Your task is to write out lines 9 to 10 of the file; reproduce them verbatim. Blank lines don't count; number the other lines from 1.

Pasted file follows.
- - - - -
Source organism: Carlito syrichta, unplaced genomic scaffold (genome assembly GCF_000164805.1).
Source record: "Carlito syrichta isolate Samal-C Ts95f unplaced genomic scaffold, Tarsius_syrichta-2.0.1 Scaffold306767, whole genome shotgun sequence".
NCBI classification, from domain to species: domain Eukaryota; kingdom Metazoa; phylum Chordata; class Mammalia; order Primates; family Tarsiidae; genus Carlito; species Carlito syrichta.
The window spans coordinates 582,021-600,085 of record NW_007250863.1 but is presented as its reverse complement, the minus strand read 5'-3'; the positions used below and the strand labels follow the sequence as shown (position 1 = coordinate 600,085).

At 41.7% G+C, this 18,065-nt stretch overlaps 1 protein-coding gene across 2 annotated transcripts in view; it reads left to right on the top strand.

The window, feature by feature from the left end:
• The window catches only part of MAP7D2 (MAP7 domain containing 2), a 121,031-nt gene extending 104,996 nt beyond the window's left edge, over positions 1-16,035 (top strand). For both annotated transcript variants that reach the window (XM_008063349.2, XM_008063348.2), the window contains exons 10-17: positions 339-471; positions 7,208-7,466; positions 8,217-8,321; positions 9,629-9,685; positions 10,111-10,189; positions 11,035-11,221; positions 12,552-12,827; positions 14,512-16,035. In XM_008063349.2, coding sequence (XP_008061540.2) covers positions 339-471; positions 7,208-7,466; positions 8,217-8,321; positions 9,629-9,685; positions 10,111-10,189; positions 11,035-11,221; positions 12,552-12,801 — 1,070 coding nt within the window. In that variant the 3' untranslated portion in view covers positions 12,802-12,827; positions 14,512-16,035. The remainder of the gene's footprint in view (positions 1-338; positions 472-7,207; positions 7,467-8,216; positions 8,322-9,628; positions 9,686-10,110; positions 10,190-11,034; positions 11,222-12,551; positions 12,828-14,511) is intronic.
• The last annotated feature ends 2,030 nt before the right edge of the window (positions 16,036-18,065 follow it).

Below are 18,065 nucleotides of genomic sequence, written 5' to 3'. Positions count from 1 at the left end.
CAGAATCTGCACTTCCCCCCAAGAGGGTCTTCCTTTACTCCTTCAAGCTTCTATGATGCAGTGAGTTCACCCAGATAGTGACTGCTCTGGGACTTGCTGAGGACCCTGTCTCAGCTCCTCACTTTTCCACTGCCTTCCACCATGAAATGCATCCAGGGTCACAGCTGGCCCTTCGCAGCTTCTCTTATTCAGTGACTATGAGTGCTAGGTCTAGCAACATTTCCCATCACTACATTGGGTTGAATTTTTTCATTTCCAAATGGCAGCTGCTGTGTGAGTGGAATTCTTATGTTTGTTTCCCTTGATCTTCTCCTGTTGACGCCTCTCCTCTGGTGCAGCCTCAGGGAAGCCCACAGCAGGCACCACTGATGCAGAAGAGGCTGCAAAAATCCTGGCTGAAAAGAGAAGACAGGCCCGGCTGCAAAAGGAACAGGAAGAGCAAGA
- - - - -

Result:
Below are 18,065 nucleotides of genomic sequence, written 5' to 3'. Positions count from 1 at the left end.
CAGAATCTGCACTTCCCCCCAAGAGGGTCTTCCTTTACTCCTTCAAGCTTCTATGATGCAGTGAGTTCACCCAGATAGTGACTGCTCTGGGACTTGCTGAGGACCCTGTCTCAGCTCCTCACTTTTCCACTGCCTTCCACCATGAAATGCATCCAGGGTCACAGCTGGCCCTTCGCAGCTTCTCTTATTCAGTGACTATGAGTGCTAGGTCTAGCAACATTTCCCATCACTACATTGGGTTGAATTTTTTCATTTCCAAATGGCAGCTGCTGTGTGAGTGGAATTCTTATGTTTGTTTCCCTTGATCTTCTCCTGTTGACGCCTCTCCTCTGGTGCAGCCTCAGGGAAGCCCACAGCAGGCACCACTGATGCAGAAGAGGCTGCAAAAATCCTGGCTGAAAAGAGAAGACAGGCCCGGCTGCAAAAGGAACAGGAAGAGCAAGA